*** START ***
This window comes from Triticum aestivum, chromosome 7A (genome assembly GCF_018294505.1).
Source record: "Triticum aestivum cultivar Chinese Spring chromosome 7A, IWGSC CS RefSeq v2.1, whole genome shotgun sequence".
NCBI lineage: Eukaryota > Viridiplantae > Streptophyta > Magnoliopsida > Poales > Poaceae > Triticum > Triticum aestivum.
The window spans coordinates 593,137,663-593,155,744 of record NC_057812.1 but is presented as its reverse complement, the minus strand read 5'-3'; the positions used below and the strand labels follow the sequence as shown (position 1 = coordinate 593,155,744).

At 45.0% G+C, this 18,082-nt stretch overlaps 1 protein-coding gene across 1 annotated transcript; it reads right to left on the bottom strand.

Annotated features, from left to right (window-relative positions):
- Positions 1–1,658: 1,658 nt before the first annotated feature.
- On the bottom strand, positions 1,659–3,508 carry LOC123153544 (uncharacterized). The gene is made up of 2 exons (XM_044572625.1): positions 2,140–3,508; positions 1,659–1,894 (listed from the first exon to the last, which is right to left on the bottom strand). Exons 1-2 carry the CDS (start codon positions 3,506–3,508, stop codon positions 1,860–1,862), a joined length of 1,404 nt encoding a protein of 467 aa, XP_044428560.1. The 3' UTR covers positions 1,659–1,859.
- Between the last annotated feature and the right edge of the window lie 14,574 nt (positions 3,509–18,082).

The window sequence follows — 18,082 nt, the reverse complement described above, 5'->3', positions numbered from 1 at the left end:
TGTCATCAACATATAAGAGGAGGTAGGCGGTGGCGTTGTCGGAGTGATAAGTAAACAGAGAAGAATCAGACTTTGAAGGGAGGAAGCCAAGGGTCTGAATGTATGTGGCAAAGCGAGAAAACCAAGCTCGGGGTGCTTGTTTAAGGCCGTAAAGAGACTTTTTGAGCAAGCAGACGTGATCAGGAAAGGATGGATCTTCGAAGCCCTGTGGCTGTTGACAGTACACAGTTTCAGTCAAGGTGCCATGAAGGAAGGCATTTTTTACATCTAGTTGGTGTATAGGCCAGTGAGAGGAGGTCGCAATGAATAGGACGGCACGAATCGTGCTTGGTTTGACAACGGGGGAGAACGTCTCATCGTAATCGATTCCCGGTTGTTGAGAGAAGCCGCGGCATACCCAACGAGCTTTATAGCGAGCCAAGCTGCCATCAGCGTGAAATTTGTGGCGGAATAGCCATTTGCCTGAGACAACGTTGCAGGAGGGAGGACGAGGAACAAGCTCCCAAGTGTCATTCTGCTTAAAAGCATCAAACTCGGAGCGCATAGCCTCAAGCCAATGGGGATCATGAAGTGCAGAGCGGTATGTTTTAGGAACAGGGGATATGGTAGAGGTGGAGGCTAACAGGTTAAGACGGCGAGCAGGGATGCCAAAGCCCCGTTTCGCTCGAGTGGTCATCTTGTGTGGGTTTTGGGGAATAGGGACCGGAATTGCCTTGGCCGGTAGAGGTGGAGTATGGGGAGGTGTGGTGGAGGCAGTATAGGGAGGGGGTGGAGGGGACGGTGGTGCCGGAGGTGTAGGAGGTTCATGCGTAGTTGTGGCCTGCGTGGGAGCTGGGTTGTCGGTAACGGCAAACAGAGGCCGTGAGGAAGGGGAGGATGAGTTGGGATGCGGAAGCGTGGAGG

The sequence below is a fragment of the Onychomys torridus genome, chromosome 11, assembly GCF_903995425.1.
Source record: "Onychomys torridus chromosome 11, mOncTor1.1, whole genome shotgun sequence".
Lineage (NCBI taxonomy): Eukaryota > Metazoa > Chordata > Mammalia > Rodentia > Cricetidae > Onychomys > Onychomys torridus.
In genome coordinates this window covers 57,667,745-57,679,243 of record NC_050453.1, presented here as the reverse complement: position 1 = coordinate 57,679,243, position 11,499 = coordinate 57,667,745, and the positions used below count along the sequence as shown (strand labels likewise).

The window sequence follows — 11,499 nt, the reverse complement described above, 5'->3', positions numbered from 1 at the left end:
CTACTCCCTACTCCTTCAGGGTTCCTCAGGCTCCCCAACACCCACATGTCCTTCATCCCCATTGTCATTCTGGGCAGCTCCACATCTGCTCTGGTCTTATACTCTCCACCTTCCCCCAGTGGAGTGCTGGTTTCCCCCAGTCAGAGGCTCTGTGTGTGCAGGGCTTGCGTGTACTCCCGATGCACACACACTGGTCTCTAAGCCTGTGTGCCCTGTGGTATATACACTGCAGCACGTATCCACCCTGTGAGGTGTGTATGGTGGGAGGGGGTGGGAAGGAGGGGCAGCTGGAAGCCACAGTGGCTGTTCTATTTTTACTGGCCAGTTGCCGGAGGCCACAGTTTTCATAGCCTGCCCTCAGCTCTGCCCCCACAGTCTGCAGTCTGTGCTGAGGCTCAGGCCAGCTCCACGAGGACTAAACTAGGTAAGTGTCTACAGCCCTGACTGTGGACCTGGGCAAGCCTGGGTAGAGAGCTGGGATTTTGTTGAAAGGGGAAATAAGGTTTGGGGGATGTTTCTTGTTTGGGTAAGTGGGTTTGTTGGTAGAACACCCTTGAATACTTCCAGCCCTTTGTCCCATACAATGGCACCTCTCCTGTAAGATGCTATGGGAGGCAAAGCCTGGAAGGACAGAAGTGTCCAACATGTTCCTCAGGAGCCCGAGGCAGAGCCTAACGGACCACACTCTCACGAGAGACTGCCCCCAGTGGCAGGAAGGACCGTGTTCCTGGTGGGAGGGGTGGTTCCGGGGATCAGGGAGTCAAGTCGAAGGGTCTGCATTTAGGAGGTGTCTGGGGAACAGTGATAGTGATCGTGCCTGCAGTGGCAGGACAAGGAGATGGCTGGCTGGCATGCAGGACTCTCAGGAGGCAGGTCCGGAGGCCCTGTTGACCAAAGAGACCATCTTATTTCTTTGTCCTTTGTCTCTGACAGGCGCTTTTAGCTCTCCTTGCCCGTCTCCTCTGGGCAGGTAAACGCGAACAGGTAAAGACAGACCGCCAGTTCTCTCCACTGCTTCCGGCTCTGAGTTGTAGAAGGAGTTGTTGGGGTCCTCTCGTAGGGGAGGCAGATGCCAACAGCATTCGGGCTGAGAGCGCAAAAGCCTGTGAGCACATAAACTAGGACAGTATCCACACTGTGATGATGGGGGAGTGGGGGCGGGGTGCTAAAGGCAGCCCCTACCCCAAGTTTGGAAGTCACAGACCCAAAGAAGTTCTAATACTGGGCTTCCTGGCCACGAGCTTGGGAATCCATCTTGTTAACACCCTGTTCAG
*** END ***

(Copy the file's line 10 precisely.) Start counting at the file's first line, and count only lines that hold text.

The window sequence follows — 18,082 nt, the reverse complement described above, 5'->3', positions numbered from 1 at the left end: